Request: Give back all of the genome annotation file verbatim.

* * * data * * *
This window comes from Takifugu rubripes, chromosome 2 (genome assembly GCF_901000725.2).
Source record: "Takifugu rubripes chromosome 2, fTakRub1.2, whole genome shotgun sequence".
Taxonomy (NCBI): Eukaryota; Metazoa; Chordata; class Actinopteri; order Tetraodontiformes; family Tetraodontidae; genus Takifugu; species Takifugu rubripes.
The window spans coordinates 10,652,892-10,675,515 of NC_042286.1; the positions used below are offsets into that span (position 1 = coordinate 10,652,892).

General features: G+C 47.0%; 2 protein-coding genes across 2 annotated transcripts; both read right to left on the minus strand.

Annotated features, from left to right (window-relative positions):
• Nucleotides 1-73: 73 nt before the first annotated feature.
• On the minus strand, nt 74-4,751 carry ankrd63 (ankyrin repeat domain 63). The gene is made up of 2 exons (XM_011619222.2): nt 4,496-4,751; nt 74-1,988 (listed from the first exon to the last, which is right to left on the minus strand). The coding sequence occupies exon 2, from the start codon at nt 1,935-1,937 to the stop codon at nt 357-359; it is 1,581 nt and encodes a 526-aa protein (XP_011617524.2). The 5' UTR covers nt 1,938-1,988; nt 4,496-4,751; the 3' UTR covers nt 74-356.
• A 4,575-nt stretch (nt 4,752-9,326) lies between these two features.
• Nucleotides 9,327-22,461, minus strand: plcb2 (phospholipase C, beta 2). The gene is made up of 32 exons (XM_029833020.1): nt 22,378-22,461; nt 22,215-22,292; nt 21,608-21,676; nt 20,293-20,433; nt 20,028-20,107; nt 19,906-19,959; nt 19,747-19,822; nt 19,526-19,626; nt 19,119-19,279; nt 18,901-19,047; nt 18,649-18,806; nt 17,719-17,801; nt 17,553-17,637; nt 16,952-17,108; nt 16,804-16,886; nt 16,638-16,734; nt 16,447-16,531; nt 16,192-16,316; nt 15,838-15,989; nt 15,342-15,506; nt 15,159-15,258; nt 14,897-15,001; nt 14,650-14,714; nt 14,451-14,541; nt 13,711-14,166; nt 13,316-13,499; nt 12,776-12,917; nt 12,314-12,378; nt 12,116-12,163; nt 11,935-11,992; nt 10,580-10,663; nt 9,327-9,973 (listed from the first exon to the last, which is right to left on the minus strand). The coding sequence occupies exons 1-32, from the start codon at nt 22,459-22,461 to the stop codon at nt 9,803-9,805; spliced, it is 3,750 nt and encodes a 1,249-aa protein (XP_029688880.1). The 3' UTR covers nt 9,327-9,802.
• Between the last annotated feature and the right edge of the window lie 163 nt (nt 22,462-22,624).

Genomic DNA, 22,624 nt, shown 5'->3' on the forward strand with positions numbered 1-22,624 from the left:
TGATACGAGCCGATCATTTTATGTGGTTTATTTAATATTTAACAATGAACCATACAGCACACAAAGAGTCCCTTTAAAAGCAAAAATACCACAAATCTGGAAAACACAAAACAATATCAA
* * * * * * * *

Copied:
This window comes from Takifugu rubripes, chromosome 2 (genome assembly GCF_901000725.2).
Source record: "Takifugu rubripes chromosome 2, fTakRub1.2, whole genome shotgun sequence".
Taxonomy (NCBI): Eukaryota; Metazoa; Chordata; class Actinopteri; order Tetraodontiformes; family Tetraodontidae; genus Takifugu; species Takifugu rubripes.
The window spans coordinates 10,652,892-10,675,515 of NC_042286.1; the positions used below are offsets into that span (position 1 = coordinate 10,652,892).

General features: G+C 47.0%; 2 protein-coding genes across 2 annotated transcripts; both read right to left on the minus strand.

Annotated features, from left to right (window-relative positions):
• Nucleotides 1-73: 73 nt before the first annotated feature.
• On the minus strand, nt 74-4,751 carry ankrd63 (ankyrin repeat domain 63). The gene is made up of 2 exons (XM_011619222.2): nt 4,496-4,751; nt 74-1,988 (listed from the first exon to the last, which is right to left on the minus strand). The coding sequence occupies exon 2, from the start codon at nt 1,935-1,937 to the stop codon at nt 357-359; it is 1,581 nt and encodes a 526-aa protein (XP_011617524.2). The 5' UTR covers nt 1,938-1,988; nt 4,496-4,751; the 3' UTR covers nt 74-356.
• A 4,575-nt stretch (nt 4,752-9,326) lies between these two features.
• Nucleotides 9,327-22,461, minus strand: plcb2 (phospholipase C, beta 2). The gene is made up of 32 exons (XM_029833020.1): nt 22,378-22,461; nt 22,215-22,292; nt 21,608-21,676; nt 20,293-20,433; nt 20,028-20,107; nt 19,906-19,959; nt 19,747-19,822; nt 19,526-19,626; nt 19,119-19,279; nt 18,901-19,047; nt 18,649-18,806; nt 17,719-17,801; nt 17,553-17,637; nt 16,952-17,108; nt 16,804-16,886; nt 16,638-16,734; nt 16,447-16,531; nt 16,192-16,316; nt 15,838-15,989; nt 15,342-15,506; nt 15,159-15,258; nt 14,897-15,001; nt 14,650-14,714; nt 14,451-14,541; nt 13,711-14,166; nt 13,316-13,499; nt 12,776-12,917; nt 12,314-12,378; nt 12,116-12,163; nt 11,935-11,992; nt 10,580-10,663; nt 9,327-9,973 (listed from the first exon to the last, which is right to left on the minus strand). The coding sequence occupies exons 1-32, from the start codon at nt 22,459-22,461 to the stop codon at nt 9,803-9,805; spliced, it is 3,750 nt and encodes a 1,249-aa protein (XP_029688880.1). The 3' UTR covers nt 9,327-9,802.
• Between the last annotated feature and the right edge of the window lie 163 nt (nt 22,462-22,624).

Genomic DNA, 22,624 nt, shown 5'->3' on the forward strand with positions numbered 1-22,624 from the left:
TGATACGAGCCGATCATTTTATGTGGTTTATTTAATATTTAACAATGAACCATACAGCACACAAAGAGTCCCTTTAAAAGCAAAAATACCACAAATCTGGAAAACACAAAACAATATCAA